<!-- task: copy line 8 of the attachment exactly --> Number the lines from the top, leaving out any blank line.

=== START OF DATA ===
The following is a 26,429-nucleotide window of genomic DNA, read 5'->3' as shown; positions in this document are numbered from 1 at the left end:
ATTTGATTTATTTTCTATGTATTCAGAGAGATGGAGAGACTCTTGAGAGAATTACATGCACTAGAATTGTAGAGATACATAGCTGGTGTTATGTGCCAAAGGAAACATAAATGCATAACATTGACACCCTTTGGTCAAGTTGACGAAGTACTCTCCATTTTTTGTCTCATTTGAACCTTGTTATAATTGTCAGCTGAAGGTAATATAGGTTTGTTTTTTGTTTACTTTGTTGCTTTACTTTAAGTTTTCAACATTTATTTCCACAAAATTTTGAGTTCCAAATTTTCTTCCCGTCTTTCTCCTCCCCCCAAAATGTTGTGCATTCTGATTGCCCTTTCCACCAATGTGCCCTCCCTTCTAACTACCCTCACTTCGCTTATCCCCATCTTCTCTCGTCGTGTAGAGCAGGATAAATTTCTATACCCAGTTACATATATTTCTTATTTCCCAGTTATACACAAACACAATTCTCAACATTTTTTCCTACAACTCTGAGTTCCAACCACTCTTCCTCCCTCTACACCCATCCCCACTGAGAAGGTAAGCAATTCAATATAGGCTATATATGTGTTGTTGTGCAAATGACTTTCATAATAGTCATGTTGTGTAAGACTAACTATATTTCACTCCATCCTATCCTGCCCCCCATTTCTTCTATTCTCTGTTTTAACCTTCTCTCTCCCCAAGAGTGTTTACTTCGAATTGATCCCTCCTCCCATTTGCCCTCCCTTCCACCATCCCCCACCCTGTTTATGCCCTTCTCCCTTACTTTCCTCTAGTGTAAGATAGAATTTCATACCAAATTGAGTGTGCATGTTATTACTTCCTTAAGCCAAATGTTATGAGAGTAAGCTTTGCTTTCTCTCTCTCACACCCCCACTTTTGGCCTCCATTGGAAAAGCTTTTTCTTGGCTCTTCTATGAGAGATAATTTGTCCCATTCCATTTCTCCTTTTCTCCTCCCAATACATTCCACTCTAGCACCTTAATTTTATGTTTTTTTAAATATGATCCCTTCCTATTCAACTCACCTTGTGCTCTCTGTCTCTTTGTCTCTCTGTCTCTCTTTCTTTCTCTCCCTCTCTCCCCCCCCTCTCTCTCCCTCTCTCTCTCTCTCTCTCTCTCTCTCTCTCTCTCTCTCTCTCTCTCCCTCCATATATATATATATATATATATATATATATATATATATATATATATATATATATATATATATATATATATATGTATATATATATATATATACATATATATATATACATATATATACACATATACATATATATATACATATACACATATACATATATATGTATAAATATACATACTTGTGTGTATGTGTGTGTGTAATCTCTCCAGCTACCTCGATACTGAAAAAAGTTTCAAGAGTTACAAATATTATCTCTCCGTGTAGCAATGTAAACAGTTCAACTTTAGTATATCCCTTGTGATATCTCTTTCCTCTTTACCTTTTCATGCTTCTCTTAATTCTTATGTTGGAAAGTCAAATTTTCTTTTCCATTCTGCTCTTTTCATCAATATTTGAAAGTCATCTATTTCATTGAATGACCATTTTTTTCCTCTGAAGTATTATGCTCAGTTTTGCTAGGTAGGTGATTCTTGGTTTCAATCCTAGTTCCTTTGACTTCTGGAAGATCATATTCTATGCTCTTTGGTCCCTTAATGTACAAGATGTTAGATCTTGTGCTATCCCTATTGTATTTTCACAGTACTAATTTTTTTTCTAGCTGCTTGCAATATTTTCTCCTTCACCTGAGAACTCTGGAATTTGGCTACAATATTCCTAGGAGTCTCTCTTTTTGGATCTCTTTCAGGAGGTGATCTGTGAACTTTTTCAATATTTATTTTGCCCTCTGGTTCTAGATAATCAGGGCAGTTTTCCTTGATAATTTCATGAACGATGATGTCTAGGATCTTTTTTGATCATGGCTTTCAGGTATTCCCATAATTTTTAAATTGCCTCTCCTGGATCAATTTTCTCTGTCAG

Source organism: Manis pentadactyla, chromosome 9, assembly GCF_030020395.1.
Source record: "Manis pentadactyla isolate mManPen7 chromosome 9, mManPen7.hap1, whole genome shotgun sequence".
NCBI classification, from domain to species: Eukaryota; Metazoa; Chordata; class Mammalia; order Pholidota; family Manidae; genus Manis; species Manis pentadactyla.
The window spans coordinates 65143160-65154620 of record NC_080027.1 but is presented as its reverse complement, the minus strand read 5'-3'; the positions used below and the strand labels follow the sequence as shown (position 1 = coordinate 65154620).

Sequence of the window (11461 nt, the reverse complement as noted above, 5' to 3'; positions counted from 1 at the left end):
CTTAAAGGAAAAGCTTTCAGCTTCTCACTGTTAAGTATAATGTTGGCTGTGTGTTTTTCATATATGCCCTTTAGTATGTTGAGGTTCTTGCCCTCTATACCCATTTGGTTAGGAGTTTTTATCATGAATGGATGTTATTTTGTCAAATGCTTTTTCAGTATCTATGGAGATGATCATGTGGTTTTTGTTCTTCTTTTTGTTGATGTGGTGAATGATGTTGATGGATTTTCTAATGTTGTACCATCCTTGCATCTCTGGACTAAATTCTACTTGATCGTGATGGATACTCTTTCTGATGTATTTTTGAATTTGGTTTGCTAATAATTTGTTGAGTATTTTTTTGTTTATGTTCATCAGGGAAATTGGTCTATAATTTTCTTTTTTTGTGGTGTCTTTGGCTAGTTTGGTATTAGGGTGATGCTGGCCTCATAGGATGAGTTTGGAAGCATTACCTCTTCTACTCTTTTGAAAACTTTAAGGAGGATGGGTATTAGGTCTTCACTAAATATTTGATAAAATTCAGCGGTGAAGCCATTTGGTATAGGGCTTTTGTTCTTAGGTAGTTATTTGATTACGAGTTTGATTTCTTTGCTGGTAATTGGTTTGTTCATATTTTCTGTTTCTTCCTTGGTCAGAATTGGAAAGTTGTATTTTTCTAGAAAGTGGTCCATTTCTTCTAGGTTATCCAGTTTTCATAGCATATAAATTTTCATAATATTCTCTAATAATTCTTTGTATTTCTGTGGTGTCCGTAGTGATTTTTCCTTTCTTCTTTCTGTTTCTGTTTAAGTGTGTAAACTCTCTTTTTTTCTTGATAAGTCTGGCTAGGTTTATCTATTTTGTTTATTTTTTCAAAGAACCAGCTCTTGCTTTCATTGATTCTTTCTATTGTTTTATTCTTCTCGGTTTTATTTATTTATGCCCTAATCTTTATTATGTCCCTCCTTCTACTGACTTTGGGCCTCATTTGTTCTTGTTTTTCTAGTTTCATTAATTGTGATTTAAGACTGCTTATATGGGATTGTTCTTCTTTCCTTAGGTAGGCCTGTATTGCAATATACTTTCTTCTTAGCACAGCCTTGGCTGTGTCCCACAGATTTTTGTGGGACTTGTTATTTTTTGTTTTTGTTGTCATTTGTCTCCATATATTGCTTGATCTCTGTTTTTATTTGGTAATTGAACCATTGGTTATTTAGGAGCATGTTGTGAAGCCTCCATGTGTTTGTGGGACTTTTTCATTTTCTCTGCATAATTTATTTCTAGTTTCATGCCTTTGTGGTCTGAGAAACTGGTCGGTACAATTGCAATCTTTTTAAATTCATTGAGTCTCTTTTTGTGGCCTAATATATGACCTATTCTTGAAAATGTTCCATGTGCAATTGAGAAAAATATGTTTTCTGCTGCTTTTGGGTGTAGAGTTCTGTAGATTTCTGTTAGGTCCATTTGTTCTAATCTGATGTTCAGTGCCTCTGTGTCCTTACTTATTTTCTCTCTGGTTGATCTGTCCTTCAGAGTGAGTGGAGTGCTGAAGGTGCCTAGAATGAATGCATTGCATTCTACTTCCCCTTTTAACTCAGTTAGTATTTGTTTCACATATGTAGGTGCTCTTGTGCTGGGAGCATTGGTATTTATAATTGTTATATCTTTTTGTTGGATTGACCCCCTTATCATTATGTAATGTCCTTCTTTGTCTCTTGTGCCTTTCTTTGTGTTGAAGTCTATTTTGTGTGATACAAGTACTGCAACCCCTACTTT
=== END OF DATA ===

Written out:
CTTAAAGGAAAAGCTTTCAGCTTCTCACTGTTAAGTATAATGTTGGCTGTGTGTTTTTCATATATGCCCTTTAGTATGTTGAGGTTCTTGCCCTCTATACCCATTTGGTTAGGAGTTTTTATCATGAATGGATGTTATTTTGTCAAATGCTTTTTCAGTATCTATGGAGATGATCATGTGGTTTTTGTTCTTCTTTTTGTTGATGTGGTGAATGATGTTGATGGATTTTCTAATGTTGTACCATCCTTGCATCTCTGGACTAAATTCTACTTGATCGTGATGGATACTCTTTCTGATGTATTTTTGAATTTGGTTTGCTAATAATTTGTTGAGTATTTTTTTGTTTATGTTCATCAGGGAAATTGGTCTATAATTTTCTTTTTTTGTGGTGTCTTTGGCTAGTTTGGTATTAGGGTGATGCTGGCCTCATAGGATGAGTTTGGAAGCATTACCTCTTCTACTCTTTTGAAAACTTTAAGGAGGATGGGTATTAGGTCTTCACTAAATATTTGATAAAATTCAGCGGTGAAGCCATTTGGTATAGGGCTTTTGTTCTTAGGTAGTTATTTGATTACGAGTTTGATTTCTTTGCTGGTAATTGGTTTGTTCATATTTTCTGTTTCTTCCTTGGTCAGAATTGGAAAGTTGTATTTTTCTAGAAAGTGGTCCATTTCTTCTAGGTTATCCAGTTTTCATAGCATATAAATTTTCATAATATTCTCTAATAATTCTTTGTATTTCTGTGGTGTCCGTAGTGATTTTTCCTTTCTTCTTTCTGTTTCTGTTTAAGTGTGTAAACTCTCTTTTTTTCTTGATAAGTCTGGCTAGGTTTATCTATTTTGTTTATTTTTTCAAAGAACCAGCTCTTGCTTTCATTGATTCTTTCTATTGTTTTATTCTTCTCGGTTTTATTTATTTATGCCCTAATCTTTATTATGTCCCTCCTTCTACTGACTTTGGGCCTCATTTGTTCTTGTTTTTCTAGTTTCATTAATTGTGATTTAAGACTGCTTATATGGGATTGTTCTTCTTTCCTTAGGTAGGCCTGTATTGCAATATACTTTCTTCTTAGCACAGCCTTGGCTGTGTCCCACAGATTTTTGTGGGACTTGTTATTTTTTGTTTTTGTTGTCATTTGTCTCCATATATTGCTTGATCTCTGTTTTTATTTGGTAATTGAACCATTGGTTATTTAGGAGCATGTTGTGAAGCCTCCATGTGTTTGTGGGACTTTTTCATTTTCTCTGCATAATTTATTTCTAGTTTCATGCCTTTGTGGTCTGAGAAACTGGTCGGTACAATTGCAATCTTTTTAAATTCATTGAGTCTCTTTTTGTGGCCTAATATATGACCTATTCTTGAAAATGTTCCATGTGCAATTGAGAAAAATATGTTTTCTGCTGCTTTTGGGTGTAGAGTTCTGTAGATTTCTGTTAGGTCCATTTGTTCTAATCTGATGTTCAGTGCCTCTGTGTCCTTACTTATTTTCTCTCTGGTTGATCTGTCCTTCAGAGTGAGTGGAGTGCTGAAGGTGCCTAGAATGAATGCATTGCATTCTACTTCCCCTTTTAACTCAGTTAGTATTTGTTTCACATATGTAGGTGCTCTTGTGCTGGGAGCATTGGTATTTATAATTGTTATATCTTTTTGTTGGATTGACCCCCTTATCATTATGTAATGTCCTTCTTTGTCTCTTGTGCCTTTCTTTGTGTTGAAGTCTATTTTGTGTGATACAAGTACTGCAACCCCTACTTT